As an eating disorder professional, one of the most exciting moments of your work is witnessing your client complete their eating disorder treatment. You have worked side by side with them for weeks or months focusing on their underlying triggers, restoring their weight, teaching the individual positive coping mechanisms and doing your best to establish a healthy, positive sense of self into your client. The ultimate goal is for your client to succeed in their life outside of treatment. So what can you expect after your client leaves treatment?
Expect to keep in communication with your client
As a therapist, it is your responsibility to set up an “aftercare plan” with tour client where you provide a list of important contact numbers such as a list of eating disorder support groups, a directory of outpatient therapists, and a plan in case a relapse does occur. You should also provide your contact information, in case your client or their loved ones have any questions concerning their recovery. It is important to follow-up with your client, even if the individual does not call you, to see how they are doing and if they need anything. Continuing to support your client after they leave therapy is an integral part of recovery and just letting your client know that you are there for support can be reassuring.
Be mindful of relapse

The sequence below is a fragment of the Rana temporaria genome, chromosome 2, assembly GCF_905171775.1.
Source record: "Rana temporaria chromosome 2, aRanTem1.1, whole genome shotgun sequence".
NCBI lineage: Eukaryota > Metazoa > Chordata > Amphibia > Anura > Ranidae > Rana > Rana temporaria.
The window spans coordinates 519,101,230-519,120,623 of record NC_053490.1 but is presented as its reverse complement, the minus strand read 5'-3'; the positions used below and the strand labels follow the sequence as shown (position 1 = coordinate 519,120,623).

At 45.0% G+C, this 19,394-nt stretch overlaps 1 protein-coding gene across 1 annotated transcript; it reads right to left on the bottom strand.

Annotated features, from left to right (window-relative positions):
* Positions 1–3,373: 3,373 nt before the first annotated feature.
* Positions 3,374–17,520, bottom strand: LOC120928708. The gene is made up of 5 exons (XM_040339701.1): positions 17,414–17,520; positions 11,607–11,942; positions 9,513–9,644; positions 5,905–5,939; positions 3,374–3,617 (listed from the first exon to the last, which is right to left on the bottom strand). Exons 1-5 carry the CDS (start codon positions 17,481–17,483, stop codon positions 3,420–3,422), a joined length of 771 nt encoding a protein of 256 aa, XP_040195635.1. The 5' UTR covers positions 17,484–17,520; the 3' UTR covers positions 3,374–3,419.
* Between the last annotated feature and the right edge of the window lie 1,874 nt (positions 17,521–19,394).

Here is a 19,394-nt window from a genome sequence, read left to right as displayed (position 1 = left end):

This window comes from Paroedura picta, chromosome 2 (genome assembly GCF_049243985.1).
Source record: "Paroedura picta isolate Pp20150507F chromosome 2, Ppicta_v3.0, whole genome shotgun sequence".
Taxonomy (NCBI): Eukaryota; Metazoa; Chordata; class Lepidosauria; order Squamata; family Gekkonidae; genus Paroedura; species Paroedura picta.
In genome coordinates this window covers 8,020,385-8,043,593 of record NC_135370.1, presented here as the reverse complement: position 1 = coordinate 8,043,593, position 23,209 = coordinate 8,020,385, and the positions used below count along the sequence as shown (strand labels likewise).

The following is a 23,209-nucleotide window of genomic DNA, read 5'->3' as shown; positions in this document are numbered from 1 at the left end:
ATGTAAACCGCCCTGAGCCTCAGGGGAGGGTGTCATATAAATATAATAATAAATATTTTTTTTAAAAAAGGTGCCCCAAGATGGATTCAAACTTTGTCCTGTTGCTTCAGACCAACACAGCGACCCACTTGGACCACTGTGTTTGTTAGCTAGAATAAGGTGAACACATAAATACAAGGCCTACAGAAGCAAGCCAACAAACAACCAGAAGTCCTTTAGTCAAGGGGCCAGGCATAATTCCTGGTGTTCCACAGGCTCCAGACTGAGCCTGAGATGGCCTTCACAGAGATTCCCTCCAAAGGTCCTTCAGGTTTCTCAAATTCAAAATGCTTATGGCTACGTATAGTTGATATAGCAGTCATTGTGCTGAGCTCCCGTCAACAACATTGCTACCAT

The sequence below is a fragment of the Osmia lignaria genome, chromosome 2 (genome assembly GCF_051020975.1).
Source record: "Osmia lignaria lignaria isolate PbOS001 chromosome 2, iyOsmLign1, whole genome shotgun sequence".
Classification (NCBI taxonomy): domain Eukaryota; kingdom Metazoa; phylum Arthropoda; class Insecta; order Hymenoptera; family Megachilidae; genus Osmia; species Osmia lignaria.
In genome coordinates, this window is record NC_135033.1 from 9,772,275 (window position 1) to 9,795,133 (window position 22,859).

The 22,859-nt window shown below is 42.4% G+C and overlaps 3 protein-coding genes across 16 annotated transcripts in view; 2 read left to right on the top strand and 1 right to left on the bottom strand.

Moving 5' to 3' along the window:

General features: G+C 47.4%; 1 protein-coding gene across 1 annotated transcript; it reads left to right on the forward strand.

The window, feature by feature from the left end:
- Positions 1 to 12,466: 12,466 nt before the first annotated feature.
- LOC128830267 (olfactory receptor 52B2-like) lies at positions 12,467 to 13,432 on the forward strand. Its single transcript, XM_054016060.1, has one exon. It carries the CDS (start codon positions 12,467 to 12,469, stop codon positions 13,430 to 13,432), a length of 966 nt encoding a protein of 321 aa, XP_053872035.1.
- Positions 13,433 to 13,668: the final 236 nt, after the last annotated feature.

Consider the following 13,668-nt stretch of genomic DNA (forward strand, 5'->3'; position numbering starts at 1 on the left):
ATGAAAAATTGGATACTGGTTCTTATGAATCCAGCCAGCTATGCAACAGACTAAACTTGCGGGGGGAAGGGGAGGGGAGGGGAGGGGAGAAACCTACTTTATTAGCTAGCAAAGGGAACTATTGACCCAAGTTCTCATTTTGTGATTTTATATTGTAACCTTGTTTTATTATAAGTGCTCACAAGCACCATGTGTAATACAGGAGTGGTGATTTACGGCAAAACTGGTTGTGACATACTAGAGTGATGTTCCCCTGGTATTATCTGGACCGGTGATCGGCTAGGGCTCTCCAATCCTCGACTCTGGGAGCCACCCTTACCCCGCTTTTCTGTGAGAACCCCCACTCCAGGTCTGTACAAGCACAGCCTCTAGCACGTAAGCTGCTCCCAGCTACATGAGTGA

Even if you are entirely confident in your client’s progress, the individual still does have the potential to relapse, and you should be aware if this does happen. In the best case scenario, your client should contact you if relapse occurs however an outpatient therapist may contact you or you may find out a relapse occurred after one of your “follow-up” calls to your client. Do not feel as if you have failed as a therapist if your client relapses and do not be offended if your client seeks therapy from another therapist after this relapse.
Respect your client’s privacy
You may have tried to follow-up with your client many times but are unable to get in touch with them. Although it is important that your client does stay in communication with your intermittently; this is not a requirement. Your client may be ignoring your phone calls because they need time, feel shameful or feel as though they no longer need your help. Respecting your client’s privacy after treatment is an important part of the therapist’s role. Even if you are only trying to check in on your client. It is okay to leave them a message every month communicating that you still support them, but do not try to badger them or gain any information from their loved ones about their progress.
Expect that your client will need to continue a lower level of treatment
Completing eating disorder treatment is not the end of the journey. Your client will need to undergo a lower level of care, which may be intensive outpatient therapy or regular outpatient therapy. You can provide your client with therapist recommendations in the area, but they are not obligated to use these recommendations. Additionally, your client should be involved in an eating disorder community support group, whether it is online or in person.